The Tech - Online EditionMIT's oldest and largest
newspaper & the first
newspaper published
on the web
Boston Weather: 33.0°F | Fair

News Briefs I

Israel, Lebanon Near Cease-Fire

The Washington Post
DAMASCUS, Syria

In a day of seesaw diplomacy, Secretary of State Warren Christopher met late into the night with Syrian President Hafez Assad, struggling to nail down a final compromise for a cease-fire between Israel and Lebanon's Shiite Muslim guerrillas.

U.S. officials were heartened by a reported burst of progress during a first three-hour meeting with Assad. After a long break during which Christopher met with Lebanese Prime Minister Rafiq Hariri, Christopher went back to the presidential palace for a second session that aides said might be critical to the ultimate fate of the negotiations.

Christopher flew to Jerusalem after the second session to seek final approval of the Israeli government for the cease-fire accord. While cautiously optimistic, Christopher and his aides refrained from making any predictions because of the fractious and unpredictable nature of the Israeli cabinet.

The goal of the Christopher's diplomatic shuttle between Jerusalem and Damascus over the past six days has been to secure a lasting cease-fire through precise understandings that would proscribe attacks against civilians on either side of the border.

The final give-and-take has focused on establishing an international committee to monitor any violations of the cease-fire. The most difficult issues at the eleventh hour, according to informed sources, have centered on how to ensure a freeze on retaliatory raids while an investigation is conducted to determine who is to blame. The other question remaining to be resolved is who, along with the United States, would serve on the committee.

Chechen Chief Rejects Peace Talks

The Washington Post
MOSCOW

President Boris Yeltsin's month-old initiative to halt the fighting in the breakaway province of Chechnya, already in trouble, suffered new setbacks Thursday from fresh violence, the withdrawal of a key intermediary and renewed vows of revenge by the successor to slain Chechen leader Dzhokhar Dudayev.

Zelimkhan Yandarbiyev, the new rebel leader, spoke to reporters at an undisclosed location near Urus Martan, his first news conference since confirmation came Wednesday of Dudayev's death on Sunday. He said the Chechen separatists would fight on and not negotiate until they could "punish" Dudayev's killers.

"We have only one problem: to free the country from the aggressor," he said, referring to Russia, which sent troops in December 1994 to put down a 3-year-old separatist rebellion. Since then, 30,000 people, mostly civilians, have been killed.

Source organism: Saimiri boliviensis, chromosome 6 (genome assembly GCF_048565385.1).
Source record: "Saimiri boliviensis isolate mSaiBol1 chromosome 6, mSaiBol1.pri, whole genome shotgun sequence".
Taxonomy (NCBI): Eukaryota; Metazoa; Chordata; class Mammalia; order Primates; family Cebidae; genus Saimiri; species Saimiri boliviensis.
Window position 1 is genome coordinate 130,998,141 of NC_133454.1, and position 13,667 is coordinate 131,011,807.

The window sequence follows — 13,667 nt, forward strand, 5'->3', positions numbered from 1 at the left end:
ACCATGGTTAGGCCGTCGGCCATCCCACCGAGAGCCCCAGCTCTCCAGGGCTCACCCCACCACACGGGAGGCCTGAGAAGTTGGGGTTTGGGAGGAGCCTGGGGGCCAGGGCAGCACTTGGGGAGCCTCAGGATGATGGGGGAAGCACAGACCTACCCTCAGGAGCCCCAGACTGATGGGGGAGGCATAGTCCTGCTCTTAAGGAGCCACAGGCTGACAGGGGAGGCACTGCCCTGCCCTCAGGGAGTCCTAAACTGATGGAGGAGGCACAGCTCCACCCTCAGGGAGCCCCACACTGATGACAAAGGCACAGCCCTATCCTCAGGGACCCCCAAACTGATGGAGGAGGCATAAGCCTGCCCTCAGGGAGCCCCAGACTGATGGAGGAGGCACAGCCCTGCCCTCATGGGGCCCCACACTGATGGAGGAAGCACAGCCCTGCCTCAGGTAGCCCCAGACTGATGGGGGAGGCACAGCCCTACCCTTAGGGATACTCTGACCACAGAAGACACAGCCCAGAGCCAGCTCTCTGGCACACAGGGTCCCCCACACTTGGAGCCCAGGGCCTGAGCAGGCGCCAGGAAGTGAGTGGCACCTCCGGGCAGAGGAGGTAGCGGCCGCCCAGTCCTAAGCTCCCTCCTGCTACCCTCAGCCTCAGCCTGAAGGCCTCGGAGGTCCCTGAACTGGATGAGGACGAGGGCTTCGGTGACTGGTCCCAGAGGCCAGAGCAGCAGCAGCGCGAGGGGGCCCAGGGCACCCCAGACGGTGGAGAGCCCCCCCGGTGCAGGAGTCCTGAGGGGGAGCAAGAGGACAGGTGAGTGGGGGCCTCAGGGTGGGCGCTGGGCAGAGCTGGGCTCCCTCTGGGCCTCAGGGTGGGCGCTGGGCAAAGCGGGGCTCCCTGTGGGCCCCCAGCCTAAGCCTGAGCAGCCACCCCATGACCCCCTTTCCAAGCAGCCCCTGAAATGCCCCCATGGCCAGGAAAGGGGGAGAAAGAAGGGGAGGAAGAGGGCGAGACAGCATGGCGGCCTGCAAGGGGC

Peace talks with Russia will not be started, Yandarbiyev declared, if the rebels discover that Yeltsin and Prime Minister Viktor Chernomyrdin ordered the slaying of Dudayev, who was killed by a rocket attack while talking on a portable satellite telephone in a field.

Although neither Dudayev's body nor grave has been found, his death was confirmed by field commander Shamil Basayev.

Senate Rejects Provision That Would Curb Legal Immigration

Los Angeles Times
WASHINGTON

The Senate, keeping its focus on illegal immigration, on Thursday overwhelmingly rejected efforts to reduce the number of legal immigrants allowed into the United States.

Sen. Alan Simpson, R-Wyo., had attempted to insert a provision in the illegal immigration bill he wrote that would have significantly cut legal immigration over the next five years and altered the current family-based visa system.

Senators rebuffed Simpson's amendment on a vote of 80-20 after a bipartisan group of lawmakers argued that illegal and legal immigration ought to be addressed separately. A similar amendment by Sen. Dianne Feinstein, D-Calif., also was shelved.

The Senate's action reduces the likelihood that Congress will pass legislation addressing legal immigration this year.

The Immigration and Naturalization Service announced in March, while the Simpson bill was being considered in committee, that 593,000 foreigners were granted residency last year, a 10.4 percent drop from 1994. INS officials used the decrease to argue that deep cuts in legal immigration were not needed.